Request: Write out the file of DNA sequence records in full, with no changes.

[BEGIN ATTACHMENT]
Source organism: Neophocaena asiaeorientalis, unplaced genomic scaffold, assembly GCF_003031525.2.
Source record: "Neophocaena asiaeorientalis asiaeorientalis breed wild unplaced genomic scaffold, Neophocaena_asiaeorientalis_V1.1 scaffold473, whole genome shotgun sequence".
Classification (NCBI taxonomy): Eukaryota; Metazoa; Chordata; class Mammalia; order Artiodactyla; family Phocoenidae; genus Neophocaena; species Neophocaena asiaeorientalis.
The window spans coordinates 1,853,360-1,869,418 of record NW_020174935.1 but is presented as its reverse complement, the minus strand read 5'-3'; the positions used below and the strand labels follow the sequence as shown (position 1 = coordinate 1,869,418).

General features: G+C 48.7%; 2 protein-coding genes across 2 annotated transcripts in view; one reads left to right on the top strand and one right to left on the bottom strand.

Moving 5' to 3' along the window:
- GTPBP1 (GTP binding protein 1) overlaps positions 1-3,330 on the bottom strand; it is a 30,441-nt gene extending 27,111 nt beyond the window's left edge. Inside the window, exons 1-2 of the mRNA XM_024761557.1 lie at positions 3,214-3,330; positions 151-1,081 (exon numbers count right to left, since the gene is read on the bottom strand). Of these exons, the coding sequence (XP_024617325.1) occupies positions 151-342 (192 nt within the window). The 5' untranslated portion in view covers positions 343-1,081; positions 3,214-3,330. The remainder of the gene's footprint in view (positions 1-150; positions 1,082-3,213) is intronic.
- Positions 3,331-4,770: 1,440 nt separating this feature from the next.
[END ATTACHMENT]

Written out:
Source organism: Neophocaena asiaeorientalis, unplaced genomic scaffold, assembly GCF_003031525.2.
Source record: "Neophocaena asiaeorientalis asiaeorientalis breed wild unplaced genomic scaffold, Neophocaena_asiaeorientalis_V1.1 scaffold473, whole genome shotgun sequence".
Classification (NCBI taxonomy): Eukaryota; Metazoa; Chordata; class Mammalia; order Artiodactyla; family Phocoenidae; genus Neophocaena; species Neophocaena asiaeorientalis.
The window spans coordinates 1,853,360-1,869,418 of record NW_020174935.1 but is presented as its reverse complement, the minus strand read 5'-3'; the positions used below and the strand labels follow the sequence as shown (position 1 = coordinate 1,869,418).

General features: G+C 48.7%; 2 protein-coding genes across 2 annotated transcripts in view; one reads left to right on the top strand and one right to left on the bottom strand.

Moving 5' to 3' along the window:
- GTPBP1 (GTP binding protein 1) overlaps positions 1-3,330 on the bottom strand; it is a 30,441-nt gene extending 27,111 nt beyond the window's left edge. Inside the window, exons 1-2 of the mRNA XM_024761557.1 lie at positions 3,214-3,330; positions 151-1,081 (exon numbers count right to left, since the gene is read on the bottom strand). Of these exons, the coding sequence (XP_024617325.1) occupies positions 151-342 (192 nt within the window). The 5' untranslated portion in view covers positions 343-1,081; positions 3,214-3,330. The remainder of the gene's footprint in view (positions 1-150; positions 1,082-3,213) is intronic.
- Positions 3,331-4,770: 1,440 nt separating this feature from the next.